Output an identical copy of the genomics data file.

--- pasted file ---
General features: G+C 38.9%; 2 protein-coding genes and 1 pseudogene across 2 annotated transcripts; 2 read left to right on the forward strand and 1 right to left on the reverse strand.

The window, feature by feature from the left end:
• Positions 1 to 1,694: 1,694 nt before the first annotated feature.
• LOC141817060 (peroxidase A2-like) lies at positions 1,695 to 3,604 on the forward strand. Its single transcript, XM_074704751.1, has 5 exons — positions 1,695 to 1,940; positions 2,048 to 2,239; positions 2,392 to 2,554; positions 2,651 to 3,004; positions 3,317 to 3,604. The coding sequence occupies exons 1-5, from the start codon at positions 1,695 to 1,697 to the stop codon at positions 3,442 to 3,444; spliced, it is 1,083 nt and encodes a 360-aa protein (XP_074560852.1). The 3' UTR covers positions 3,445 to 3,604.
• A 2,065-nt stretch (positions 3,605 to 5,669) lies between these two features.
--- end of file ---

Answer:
General features: G+C 38.9%; 2 protein-coding genes and 1 pseudogene across 2 annotated transcripts; 2 read left to right on the forward strand and 1 right to left on the reverse strand.

The window, feature by feature from the left end:
• Positions 1 to 1,694: 1,694 nt before the first annotated feature.
• LOC141817060 (peroxidase A2-like) lies at positions 1,695 to 3,604 on the forward strand. Its single transcript, XM_074704751.1, has 5 exons — positions 1,695 to 1,940; positions 2,048 to 2,239; positions 2,392 to 2,554; positions 2,651 to 3,004; positions 3,317 to 3,604. The coding sequence occupies exons 1-5, from the start codon at positions 1,695 to 1,697 to the stop codon at positions 3,442 to 3,444; spliced, it is 1,083 nt and encodes a 360-aa protein (XP_074560852.1). The 3' UTR covers positions 3,445 to 3,604.
• A 2,065-nt stretch (positions 3,605 to 5,669) lies between these two features.